Bring On Da FunkBy day, he's a tennis instructor named André Gavino. By night, he's a performance-oriented poet who calls himself The FunKtional Adix. You can call him Funk. You may call him a lot of things once you've seen one of his programs on Access Tucson Channels 72 and 73.
"Poets are one rung below mimes on the food chain," he laments. Most of the open-mic poetry nights at local cafés have withered--"poetry just doesn't bring in the money," he says--and the poetry slam scene "is kind of dead here. Tucson is the only city in the region without a real, competitive slam scene. It has a thriving poetry scene, but without the slams."
Funk has reservations about slams, because they tend to focus on competition rather than expression. So, rather than try to rev up the poetic equivalent of a battle of the bands, Funk is bringing the performance element of poetry to community-access television.
"Thousands of people across the country are doing cine-poems," he says. "That's what I've moved into. There's only so much you can do just standing in front of a microphone. We use video and music, and we do characters. It got started in the 1950s, but pretty much died out with the beat poets. But now, with the evolution of PCs, people can do all sorts of video stuff at home."
And put it on cable TV.
This month, he has three related productions in rotation. Every Monday at 8 p.m. on Channel 73 is The FunKtional Adix Showcase Special, nearly 90 minutes of material shot at the Wilde Playhouse and elsewhere, featuring performances by David Mitchell, Drug BBQ, Albert Lannon, Dr. E and Funk himself.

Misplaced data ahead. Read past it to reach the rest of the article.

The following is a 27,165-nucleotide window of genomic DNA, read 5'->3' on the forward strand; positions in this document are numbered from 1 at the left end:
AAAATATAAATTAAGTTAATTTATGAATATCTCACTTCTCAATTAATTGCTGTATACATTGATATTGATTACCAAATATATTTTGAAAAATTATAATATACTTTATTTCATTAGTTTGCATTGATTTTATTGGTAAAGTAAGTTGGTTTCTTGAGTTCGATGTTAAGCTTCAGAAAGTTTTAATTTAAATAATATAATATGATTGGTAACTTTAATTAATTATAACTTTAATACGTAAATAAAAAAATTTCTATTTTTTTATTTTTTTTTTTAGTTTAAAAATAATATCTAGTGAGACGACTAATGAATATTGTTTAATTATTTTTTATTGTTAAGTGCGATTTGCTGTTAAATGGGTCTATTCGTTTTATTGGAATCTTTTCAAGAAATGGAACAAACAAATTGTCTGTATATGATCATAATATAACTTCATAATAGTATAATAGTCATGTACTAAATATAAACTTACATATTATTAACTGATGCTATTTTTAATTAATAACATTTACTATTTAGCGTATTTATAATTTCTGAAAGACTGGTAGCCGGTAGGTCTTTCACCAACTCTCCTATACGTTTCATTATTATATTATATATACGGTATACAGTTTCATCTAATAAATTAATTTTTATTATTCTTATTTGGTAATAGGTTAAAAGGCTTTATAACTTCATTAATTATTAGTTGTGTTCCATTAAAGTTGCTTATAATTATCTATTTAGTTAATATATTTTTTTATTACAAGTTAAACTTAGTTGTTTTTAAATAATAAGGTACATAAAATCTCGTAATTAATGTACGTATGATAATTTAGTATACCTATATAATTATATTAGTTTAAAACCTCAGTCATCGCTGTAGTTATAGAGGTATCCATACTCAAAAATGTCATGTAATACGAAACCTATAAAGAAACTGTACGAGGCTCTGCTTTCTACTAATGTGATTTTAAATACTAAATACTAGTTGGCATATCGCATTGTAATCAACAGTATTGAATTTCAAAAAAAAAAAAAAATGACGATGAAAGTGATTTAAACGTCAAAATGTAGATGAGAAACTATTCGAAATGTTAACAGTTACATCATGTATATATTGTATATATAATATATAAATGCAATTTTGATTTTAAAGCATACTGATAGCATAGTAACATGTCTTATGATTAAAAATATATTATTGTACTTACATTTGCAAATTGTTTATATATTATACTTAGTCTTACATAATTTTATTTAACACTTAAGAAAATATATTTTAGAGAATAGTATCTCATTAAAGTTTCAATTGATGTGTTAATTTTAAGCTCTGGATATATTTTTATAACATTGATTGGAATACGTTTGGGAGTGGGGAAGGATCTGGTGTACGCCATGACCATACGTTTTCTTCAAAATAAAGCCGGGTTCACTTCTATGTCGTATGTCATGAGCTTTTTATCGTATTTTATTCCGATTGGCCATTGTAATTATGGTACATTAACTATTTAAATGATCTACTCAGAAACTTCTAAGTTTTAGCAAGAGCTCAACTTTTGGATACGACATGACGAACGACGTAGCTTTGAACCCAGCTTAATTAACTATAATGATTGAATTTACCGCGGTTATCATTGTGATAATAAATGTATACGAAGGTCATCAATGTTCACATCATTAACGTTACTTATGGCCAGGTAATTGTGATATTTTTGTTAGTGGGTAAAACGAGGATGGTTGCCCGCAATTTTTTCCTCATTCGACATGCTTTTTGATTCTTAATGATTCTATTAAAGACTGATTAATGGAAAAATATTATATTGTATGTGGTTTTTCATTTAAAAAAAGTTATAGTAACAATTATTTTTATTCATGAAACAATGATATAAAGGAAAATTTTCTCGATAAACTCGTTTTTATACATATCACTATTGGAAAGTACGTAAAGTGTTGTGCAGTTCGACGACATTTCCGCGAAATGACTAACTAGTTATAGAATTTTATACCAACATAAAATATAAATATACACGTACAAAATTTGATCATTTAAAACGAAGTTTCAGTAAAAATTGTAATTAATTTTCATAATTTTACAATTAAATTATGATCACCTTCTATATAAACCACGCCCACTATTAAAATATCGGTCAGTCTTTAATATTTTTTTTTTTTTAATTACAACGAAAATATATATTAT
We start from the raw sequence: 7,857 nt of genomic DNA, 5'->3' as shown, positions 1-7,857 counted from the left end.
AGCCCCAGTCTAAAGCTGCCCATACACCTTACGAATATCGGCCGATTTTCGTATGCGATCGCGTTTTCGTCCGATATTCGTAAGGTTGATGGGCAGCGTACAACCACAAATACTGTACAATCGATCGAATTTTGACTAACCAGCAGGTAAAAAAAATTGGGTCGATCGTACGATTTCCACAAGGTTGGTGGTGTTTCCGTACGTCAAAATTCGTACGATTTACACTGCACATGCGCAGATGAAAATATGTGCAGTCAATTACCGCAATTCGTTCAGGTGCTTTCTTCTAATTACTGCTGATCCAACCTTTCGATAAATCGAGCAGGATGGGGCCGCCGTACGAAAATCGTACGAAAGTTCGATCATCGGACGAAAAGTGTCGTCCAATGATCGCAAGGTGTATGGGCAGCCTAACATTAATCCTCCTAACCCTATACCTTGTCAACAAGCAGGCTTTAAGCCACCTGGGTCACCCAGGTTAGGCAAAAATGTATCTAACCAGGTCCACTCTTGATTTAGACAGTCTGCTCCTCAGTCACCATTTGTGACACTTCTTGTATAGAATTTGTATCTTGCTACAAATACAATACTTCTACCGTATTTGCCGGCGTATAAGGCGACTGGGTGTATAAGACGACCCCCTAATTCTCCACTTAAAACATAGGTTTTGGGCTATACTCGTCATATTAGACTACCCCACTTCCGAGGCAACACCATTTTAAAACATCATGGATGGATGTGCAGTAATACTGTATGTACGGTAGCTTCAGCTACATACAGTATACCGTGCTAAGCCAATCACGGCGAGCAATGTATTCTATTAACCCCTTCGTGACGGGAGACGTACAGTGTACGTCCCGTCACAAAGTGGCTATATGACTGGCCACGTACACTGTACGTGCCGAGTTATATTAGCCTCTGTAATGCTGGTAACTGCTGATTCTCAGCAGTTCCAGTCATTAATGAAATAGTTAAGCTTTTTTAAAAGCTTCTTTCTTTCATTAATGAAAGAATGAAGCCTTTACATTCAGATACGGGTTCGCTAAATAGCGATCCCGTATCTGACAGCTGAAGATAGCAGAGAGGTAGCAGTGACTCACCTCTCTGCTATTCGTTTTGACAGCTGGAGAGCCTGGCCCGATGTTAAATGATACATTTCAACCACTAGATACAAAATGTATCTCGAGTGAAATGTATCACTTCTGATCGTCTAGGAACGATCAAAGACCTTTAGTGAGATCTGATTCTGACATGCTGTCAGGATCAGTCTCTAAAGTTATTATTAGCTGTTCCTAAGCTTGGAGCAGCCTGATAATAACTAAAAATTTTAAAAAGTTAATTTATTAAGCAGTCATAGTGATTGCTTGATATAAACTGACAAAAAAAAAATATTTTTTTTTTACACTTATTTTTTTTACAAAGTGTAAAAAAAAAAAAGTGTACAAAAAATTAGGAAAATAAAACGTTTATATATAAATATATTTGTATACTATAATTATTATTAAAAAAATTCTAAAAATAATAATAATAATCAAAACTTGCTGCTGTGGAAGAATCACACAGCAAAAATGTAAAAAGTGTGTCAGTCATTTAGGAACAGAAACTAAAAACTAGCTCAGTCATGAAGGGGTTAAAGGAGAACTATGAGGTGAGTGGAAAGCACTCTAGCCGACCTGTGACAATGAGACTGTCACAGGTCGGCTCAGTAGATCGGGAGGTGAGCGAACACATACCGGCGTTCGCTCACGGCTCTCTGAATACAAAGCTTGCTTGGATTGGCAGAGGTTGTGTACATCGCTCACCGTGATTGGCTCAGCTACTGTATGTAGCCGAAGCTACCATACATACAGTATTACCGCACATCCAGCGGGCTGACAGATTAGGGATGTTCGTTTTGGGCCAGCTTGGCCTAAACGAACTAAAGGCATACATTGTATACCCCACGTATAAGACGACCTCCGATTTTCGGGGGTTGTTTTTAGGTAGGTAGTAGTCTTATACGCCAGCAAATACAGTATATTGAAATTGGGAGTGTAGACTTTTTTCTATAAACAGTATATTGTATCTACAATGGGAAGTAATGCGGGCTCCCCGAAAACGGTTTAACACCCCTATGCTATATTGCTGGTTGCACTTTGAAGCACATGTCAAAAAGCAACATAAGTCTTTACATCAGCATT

It's a mixed bag of material, ranging from one guy standing at a mic and reading from a phony newspaper to a woman reciting her work while a male dancer cavorts behind and beside her, with music and video effects.
The special includes two not exactly poetic productions by Funk: "Words of Mass Deception," in which he conducts a supposedly live interview with members of the Bush administration, their answers culled from video press conferences; and "A Pledge of Resistance," a short documentary about an anti-war protest demonstration and discussion of poets' roles in social protest.
Those two pieces are incorporated into The Passion of the Bush, airing every Saturday at 1 p.m. on Channel 73. It's a political-protest series with a new episode every month.
"Hopefully, it'll go up just to December," says Funk.
Also new every month is the half-hour series The FunKtional Adix Showcase, with material akin to what's in the special. This series runs Wednesdays at midnight on Channel 72 and Sundays at 1 a.m. on Channel 73.
As usual for local-access shows, the production values can be rough. But if you want smooth, dig up old videos of the PBS series Anyone for Tennyson? Cine-poetry is something else.